ONPOINT MISSION is always very intentional. It is the clear distinctive of churches whose mission is real and more compelling than cleverly devised mission statements or well-crafted tag lines. This intent is what links the various organizations of the local church in their assignment to influence the four circles of their mission field. Please note that it is not the organizational chart itself that distinguishes missional churches from all the others. One of the amazing truths of God's plan is how he uses us in all of our diversity to accomplish his purpose. So, the truth is that the organizational grid of the church isn't all that significant. Some are sleek and modern, others plain and simple, maybe ill-defined and clumsy. What gives them energy and impetus is when the mission becomes the purpose of every organizational element in the local congregation. When this purpose immerses every piece of the organizational grid the church will influence the world in visible ways.
Being deliberate and purposeful in mission is a notable biblical theme. Many verses in the Gospels and Epistles challenge believers to do everything in life for the Lord (Colossians 3:17, 23), being motivated by an intent to honor him in our work. Two unique paths of intentionality, however, have been sources of inspiration in my thirty-five years or pastoral service and spiritual leadership. Both of them are from the hand of Dr. Luke, one in the Gospel and the other in the Acts of the Apostles. Let me reference them briefly---
 The Gospel of Luke
The Lord's movement from Galilee to Jerusalem is a record of intentional purpose. Along the way there were many distractions---moments of instruction, healing the sick, dealing with opposition, giving direction to the twelve, and many other personal interactions from the time of the Transfiguration (see Luke 9:28ff) to his arrival in Jerusalem (Luke 19:41). Nine verses in Luke's account provide a thread of intentionality that is profound. Even in all the ministry from Galilee to Jerusalem the verses reveal an intent in Christ to go to Jerusalem. They are: Luke 9:30, 9:51, 10:38, 13:22, 13:33, 17:11, 18:31, 19:28, and 19:41). Nothing could stop him from finishing the work the Father had given him to accomplish. Almost every verse indicates his final destination. The mission was to be fulfilled.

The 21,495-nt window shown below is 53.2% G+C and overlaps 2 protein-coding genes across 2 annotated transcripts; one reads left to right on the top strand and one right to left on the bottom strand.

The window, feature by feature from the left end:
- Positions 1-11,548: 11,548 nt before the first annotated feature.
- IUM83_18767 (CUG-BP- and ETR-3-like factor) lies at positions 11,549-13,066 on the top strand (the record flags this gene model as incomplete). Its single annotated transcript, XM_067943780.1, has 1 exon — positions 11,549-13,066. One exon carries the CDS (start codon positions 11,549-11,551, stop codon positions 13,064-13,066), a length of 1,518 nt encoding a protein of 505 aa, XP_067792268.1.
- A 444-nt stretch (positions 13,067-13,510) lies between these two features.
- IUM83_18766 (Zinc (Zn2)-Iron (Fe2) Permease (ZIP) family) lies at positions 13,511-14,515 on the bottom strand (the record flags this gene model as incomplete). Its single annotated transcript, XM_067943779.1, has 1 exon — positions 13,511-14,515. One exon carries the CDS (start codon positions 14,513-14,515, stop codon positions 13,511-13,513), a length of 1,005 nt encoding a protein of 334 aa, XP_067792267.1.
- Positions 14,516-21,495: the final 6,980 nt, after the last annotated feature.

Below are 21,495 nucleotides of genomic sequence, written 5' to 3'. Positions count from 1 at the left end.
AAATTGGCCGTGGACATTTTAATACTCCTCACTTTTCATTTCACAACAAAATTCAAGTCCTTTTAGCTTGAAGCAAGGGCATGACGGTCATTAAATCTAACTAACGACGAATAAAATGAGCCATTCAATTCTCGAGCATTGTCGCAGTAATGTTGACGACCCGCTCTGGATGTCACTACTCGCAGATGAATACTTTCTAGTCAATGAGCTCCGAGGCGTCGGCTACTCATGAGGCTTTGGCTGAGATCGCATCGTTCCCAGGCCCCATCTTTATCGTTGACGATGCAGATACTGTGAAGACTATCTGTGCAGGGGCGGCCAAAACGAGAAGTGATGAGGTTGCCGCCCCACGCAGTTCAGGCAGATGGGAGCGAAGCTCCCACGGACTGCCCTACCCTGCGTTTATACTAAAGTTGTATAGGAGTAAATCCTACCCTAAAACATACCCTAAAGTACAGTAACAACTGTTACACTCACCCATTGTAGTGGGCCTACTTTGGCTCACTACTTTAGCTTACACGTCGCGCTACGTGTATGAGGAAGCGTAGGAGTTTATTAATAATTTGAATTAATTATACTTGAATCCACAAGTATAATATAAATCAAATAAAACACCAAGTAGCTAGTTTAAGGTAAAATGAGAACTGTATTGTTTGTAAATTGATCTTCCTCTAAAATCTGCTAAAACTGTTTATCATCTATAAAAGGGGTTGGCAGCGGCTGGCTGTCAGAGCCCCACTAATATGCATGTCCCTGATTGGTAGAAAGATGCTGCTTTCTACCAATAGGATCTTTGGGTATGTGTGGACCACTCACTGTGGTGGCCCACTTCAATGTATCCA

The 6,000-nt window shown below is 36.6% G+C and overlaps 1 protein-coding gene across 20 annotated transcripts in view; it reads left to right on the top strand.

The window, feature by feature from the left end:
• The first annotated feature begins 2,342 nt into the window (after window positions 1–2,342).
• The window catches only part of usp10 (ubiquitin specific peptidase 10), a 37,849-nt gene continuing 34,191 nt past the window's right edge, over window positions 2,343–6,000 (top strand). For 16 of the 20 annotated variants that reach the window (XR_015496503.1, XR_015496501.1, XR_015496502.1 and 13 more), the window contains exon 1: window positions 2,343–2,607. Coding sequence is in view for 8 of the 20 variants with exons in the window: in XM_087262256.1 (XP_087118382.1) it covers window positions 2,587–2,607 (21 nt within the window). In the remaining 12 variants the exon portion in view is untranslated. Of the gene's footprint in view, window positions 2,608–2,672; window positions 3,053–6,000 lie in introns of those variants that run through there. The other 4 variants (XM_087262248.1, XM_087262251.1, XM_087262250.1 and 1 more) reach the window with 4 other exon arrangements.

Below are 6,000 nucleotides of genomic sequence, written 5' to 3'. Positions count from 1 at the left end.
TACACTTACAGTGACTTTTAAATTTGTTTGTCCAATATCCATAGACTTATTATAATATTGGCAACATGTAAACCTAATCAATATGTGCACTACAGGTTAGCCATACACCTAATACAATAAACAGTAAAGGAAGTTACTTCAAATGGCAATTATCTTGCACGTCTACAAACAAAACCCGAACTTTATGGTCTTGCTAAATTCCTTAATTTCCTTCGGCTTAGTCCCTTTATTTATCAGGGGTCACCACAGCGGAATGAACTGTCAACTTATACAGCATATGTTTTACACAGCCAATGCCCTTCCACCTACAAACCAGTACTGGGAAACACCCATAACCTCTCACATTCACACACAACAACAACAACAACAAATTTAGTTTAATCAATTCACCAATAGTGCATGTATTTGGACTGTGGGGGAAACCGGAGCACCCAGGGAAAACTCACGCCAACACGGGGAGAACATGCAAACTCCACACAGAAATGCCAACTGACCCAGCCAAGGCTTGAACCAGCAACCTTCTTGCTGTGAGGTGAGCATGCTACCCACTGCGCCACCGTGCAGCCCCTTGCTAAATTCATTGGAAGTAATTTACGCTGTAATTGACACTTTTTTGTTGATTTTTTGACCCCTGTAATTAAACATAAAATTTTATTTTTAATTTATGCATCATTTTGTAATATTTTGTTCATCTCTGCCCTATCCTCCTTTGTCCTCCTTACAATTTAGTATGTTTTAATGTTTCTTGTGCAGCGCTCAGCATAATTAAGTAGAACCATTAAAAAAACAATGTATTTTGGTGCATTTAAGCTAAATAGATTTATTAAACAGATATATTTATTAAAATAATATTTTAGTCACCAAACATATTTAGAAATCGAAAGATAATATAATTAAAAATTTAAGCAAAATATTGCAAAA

The Acts of the Apostles
Once again Luke's hand provided a consistent record of the intentionality that marked the mission of Christ's followers after the ascension and the mission specificity of Acts 1:8. The four circles were drawn and Luke then showed evidence throughout the text of their intent in fulfilling the mission. The notes are spread through the Acts---Acts 2:47, 5:14, 6:1, 6:7, 9:31, 11:21, 13:49, 19:20. Some commentators identify these verses as Luke's summary of mission given to the Apostles. For me, they have been more of a scorecard for mission, how the mission became a unifying purpose for the many individuals called to pursue it. The organizational structure wasn't what made it work. The mission itself was beyond any of them and they accomplished it through the power Christ gave them and the purposeful hearts that bound them in mission.
So, the point here isn't that the local church, or individual believers for that matter, must have an elaborate mission apparatus to be ONPOINT with their mission assignment. What is evident is that the mission statement of the church or individual must be the consuming passion of the people charged with the responsibility of activating, sustaining, and fulfilling it. Every church function must be grounded in the mission of the church. This mission must be the unifying factor that links the various groups or organizations in the church under s united purpose.
Church strategists typically agree that the evangelical church today is basically adrift. Research about the spiritual landscape of the nation leaves us scratching our heads in wonderment. Some people say the idea of the church just doesn't work anymore. Of course, I oppose that view with every ounce of my being. God speaks through his church and works in his church to fulfill the mission assignment Jesus gave his followers---Matthew 28:19-20 and Acts 1:8, plus several others. If it's not happening now it's not because there's fault with the mission or what God promised his people to fulfill it. It may be that our organizational grid isn't focused on that one thing, the mission that glues us together.
ONPOINT mission happens when the organizational grid is held together by the mission, intentionally.